always liked cats (since WWC
introduced her to same), but she especially loved kittens, what with their being tiny. She use to be afraid of animals, especially dogs, but after enough times of my telling her, "we eat dogs, yum, yum, yum," now she usually just gives me a knowing smile when she sees a dog. It unsettles people when they hear me tell her that, but it worked, she's not scared anymore. WS
has gotten a bit afraid of animals, he's so tiny yet, and also not verbally-oriented enough yet to understand about eating dogs, but I'll work on him.
Was hoping to get together with more friends and family, but didn't work out, except for one of my Army buddies who joined us for dinner, and then he & I had some drinks afterwards. Everyone else either couldn't make it, or just didn't respond when I emailed.
Have to see one show in NY. Ended up at an off-broadway piece called The Marvelous Wonderettes
. Described to us as "campy fun." It was neither. It's basically a thin story of 4 girls who have formed a local singing group, woven around a review of 1950's and 1960's songs. The 1st act is their performing at their HS graduation, and the 2nd is their performing at the 10 year reunion. They were trying to be to 1950/60's pop music what Mama Mia
was to Abba, but failed miserably.
For museums, went to NY Historical Society. They had several exhibits WWC & I wanted to see:
The first was about WWI. They had historical reenactors in WWI uniforms in the lobby. It was a good exhibit. A bit grim (hard to be otherwise about WWI) and a bit preachy/politically correct at times, but worth seeing.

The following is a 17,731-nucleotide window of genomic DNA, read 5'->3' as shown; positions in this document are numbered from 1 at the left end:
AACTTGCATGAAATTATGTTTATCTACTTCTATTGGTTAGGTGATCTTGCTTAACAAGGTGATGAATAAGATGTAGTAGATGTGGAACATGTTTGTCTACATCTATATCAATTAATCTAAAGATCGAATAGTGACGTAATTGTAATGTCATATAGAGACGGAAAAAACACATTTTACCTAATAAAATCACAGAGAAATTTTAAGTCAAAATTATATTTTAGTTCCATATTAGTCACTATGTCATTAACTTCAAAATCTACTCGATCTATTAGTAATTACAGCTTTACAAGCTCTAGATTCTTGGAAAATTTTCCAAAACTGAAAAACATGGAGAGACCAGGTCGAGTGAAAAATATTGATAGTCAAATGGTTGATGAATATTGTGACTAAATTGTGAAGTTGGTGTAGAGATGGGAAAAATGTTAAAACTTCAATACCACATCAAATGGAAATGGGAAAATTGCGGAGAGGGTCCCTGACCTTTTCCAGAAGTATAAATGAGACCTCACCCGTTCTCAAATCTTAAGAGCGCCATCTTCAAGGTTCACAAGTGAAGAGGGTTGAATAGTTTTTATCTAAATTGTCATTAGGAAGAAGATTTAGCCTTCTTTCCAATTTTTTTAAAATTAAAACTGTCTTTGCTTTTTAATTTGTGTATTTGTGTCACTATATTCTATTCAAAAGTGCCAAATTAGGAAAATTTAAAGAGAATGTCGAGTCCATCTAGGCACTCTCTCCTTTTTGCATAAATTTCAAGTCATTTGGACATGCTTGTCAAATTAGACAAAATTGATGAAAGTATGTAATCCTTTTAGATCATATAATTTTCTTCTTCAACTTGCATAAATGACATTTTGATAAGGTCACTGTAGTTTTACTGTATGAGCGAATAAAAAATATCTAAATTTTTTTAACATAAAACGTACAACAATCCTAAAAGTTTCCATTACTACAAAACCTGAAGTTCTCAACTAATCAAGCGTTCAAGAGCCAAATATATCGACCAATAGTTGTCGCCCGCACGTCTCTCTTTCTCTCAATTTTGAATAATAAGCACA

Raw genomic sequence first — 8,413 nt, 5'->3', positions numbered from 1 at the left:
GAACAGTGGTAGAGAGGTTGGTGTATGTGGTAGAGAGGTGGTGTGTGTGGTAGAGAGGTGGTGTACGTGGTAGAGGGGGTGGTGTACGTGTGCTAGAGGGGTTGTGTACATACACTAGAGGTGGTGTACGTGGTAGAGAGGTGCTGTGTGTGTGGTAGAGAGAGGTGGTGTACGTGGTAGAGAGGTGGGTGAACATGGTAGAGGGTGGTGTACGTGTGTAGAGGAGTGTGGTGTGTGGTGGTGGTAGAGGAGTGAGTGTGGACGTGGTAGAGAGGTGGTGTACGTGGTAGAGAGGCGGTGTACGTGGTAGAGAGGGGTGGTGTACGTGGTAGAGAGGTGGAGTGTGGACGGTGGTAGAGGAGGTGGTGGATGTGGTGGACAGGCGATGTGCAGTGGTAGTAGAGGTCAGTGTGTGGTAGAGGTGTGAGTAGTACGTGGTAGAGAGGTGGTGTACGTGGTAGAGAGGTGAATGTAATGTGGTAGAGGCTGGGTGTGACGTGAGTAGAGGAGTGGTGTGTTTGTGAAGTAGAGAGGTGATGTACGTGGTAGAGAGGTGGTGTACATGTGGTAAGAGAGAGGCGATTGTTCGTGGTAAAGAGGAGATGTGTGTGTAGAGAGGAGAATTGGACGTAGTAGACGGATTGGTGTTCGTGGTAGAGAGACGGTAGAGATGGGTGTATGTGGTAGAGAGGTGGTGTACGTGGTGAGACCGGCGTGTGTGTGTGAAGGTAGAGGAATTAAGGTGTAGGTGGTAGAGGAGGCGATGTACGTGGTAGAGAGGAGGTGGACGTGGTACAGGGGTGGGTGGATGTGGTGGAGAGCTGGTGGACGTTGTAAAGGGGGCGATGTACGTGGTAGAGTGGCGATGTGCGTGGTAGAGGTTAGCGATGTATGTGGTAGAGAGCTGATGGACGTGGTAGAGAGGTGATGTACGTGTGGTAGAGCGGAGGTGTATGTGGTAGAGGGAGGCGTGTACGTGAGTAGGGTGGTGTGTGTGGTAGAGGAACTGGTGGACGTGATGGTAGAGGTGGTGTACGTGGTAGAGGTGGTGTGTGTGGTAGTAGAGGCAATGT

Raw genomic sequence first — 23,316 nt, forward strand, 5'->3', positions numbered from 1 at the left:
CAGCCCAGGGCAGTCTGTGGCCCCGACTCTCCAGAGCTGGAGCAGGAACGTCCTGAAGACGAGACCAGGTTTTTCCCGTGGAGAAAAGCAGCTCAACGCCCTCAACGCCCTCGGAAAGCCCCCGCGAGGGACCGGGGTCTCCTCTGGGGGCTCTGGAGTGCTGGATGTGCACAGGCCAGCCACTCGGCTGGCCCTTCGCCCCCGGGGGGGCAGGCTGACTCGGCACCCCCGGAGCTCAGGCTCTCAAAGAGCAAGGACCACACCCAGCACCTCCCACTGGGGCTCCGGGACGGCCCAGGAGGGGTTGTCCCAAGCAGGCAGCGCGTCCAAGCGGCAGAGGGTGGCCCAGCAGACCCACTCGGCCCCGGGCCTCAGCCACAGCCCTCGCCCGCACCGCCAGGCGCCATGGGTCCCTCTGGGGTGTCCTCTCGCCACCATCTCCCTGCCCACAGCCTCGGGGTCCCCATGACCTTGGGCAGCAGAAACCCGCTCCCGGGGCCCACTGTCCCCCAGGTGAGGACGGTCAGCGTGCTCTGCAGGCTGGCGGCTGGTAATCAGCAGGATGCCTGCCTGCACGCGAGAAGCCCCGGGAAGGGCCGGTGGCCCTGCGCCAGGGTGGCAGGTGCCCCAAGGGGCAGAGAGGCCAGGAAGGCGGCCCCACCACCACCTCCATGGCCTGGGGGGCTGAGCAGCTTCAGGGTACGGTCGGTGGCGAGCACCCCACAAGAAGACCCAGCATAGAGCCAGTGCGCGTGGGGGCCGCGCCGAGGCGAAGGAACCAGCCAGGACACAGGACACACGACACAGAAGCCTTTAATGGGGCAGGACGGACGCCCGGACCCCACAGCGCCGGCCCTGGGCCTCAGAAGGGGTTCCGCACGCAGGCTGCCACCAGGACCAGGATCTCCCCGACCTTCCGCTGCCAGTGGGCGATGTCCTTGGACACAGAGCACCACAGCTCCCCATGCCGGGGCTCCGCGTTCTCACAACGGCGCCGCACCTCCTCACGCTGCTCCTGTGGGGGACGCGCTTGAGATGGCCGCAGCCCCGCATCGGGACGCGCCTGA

There was a really nice exhibit of Tiffany lamps. They were from a private collection, someone who'd started collecting them when they first stopped being stylish (1920's) and amassed over 200. I love Tiffany's works, but I've seen so many of them by now that's it less striking to me. Eloise at the Plaza
was featured. I hadn't realized that it had started as a comic cabaret act, and the book came later. Brief but enjoyable.
The last exhibit was one WWC really wanted to see, called Saving Washington
. It was supposed to be about the contributions of women to the US Revolutionary War and the early days of the Republic, but actually rather thin except for the parts about Dolly Madison. (Wife of 4th President James Madison, the first person to make "First Lady" a notable position, and the ultimate Hostess-who-advanced-and-agenda.)
Overall, NYHS was worth the visit, but not as fullfilling as hoped for.
Last touristy thing we did was the Circle Line Cruise. It's a cruise/tour boat that circles Manhattan Island, while giving a commentary on what you are seeing. I'd always wanted to do it, but never had. WWC
had done that in 4th grade, which is a good age to do it, or if you're from out-of-town. It's ideal then, before you've seen all the sites 100's of times and know them better than the tour guides. The bambini were too young to enjoy it, and not sure how the in-laws reacted. I'm glad I finally got to do it, even if not OMG-exciting.
That last sentence seems to sum up this trip from a vacation point-of-view. (Great from a medical conference POV.) We're glad we did it. Everyone had a good time (except for the sick and tired parts) and saw/did some new things. Not awe-inspiriing, but worth doing.